Bayport-Blue Point schools chief Anthony Annunziato is leaving the small but affluent district to lead the much larger Smithtown school system.

Annunziato, former president of the Suffolk County School Superintendents Association, was appointed Tuesday in a unanimous vote of the Smithtown school board. He takes over on July 1, replacing the retiring Edward Ehmann.

"He's a very good fit for Smithtown," school board president Gladys Waldron said of Annunziato. "He's a complete package."

Annunziato will lead a district with a budget more than triple his current one and five times as many students. Bayport-Blue Point has a budget of $63.7 million, five schools and enrollment of about 2,500. Smithtown, with a $212 million budget, has 14 schools and about 14,000 students.

In a statement, Annunziato said he was "saddened" to leave the post he has held for seven years, but "privileged and honored" to be hired by Smithtown.

"It is my hope to bring together the stakeholders of the Smithtown School District and community for the purpose of finding ways to work together," he said.

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Annunziato's salary is to be determined. He and Smithtown officials are negotiating terms of a three-year contract, Waldron said.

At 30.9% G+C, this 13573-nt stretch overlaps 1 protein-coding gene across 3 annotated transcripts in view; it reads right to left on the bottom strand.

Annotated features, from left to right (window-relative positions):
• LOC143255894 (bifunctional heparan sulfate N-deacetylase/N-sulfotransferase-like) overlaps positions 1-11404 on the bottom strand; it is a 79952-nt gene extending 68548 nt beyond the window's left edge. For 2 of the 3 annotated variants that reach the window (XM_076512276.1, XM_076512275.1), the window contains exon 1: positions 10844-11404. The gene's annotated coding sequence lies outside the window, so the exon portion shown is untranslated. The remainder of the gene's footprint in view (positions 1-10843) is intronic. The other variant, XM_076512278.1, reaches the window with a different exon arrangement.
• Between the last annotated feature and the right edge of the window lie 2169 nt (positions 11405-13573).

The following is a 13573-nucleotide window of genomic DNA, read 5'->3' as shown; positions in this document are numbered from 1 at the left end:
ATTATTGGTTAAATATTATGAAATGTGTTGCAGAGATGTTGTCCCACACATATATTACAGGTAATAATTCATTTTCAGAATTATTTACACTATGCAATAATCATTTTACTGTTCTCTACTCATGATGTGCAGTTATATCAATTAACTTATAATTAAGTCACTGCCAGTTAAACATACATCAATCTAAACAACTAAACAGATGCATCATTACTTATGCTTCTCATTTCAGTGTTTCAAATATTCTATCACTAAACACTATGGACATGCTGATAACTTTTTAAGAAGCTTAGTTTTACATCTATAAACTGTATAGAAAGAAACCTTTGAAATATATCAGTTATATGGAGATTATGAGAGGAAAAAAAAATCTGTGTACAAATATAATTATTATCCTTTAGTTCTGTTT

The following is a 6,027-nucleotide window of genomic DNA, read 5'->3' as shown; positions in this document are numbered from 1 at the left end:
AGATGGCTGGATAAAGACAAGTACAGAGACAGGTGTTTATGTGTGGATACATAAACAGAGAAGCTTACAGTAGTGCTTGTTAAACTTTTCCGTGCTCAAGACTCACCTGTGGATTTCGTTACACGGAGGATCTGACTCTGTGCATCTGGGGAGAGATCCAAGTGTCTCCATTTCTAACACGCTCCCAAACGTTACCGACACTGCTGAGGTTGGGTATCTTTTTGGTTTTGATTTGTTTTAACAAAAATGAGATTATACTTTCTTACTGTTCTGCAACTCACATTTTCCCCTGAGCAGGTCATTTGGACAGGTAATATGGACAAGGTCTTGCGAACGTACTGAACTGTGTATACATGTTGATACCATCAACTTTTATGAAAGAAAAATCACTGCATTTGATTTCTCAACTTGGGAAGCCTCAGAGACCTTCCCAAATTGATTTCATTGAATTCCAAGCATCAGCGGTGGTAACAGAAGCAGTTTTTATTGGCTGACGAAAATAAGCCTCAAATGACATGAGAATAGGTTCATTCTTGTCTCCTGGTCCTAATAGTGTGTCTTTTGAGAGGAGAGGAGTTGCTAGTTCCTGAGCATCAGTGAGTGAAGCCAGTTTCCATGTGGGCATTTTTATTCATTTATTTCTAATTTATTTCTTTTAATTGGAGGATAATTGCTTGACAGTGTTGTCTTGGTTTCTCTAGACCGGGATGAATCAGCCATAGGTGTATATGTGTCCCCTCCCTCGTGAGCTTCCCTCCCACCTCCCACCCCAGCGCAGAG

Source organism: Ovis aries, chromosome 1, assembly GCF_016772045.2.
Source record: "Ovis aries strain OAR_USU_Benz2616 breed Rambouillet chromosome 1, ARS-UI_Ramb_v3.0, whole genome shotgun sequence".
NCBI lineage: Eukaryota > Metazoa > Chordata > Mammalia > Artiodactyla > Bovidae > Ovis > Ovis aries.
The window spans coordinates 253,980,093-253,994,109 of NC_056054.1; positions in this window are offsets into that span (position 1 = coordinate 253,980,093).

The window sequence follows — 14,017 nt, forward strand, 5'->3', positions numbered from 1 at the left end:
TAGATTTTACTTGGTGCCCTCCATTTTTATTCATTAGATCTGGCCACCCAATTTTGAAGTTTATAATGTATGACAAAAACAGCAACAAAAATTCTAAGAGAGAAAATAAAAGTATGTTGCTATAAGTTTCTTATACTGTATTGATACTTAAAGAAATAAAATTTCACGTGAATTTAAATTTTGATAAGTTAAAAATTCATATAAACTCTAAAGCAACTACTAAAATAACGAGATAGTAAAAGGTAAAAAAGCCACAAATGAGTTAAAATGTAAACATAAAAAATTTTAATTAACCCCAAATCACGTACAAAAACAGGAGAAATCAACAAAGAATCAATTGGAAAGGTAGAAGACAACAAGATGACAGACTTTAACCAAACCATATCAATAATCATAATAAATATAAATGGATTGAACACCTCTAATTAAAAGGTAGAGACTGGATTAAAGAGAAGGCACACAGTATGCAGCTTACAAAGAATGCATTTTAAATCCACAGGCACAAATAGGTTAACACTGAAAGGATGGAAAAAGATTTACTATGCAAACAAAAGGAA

School board vice president Theresa Knox said the sides are close. "I would expect that all this will be signed and done very shortly," she said.

She acknowledged Annunziato's salary probably will be higher than the $219,555 drawn annually by Ehmann, but added that Annunziato has more experience than Ehmann had when he was hired in 2007. Ehmann, a 37-year Smithtown employee, had never been a superintendent before taking the job.

"I think we're also paying for . . . [seven] years of superintendent experience," Knox said, referring to Annunziato's term in Bayport-Blue Point. "We need that . . . He knows budgets inside and out."

Annunziato's $242,550 annual salary in Bayport-Blue Point ranks 34th among Long Island superintendents. Ehmann's is 68th.

Smithtown has weathered a succession of problems. It will close its Nesconset Elementary School in June due to budget cuts and enrollment declines. Smithtown teachers have worked without a contract for nearly two years; negotiations are ongoing.

"You really got the sense he wanted to be here," Knox said. "He wanted the challenge of the larger district."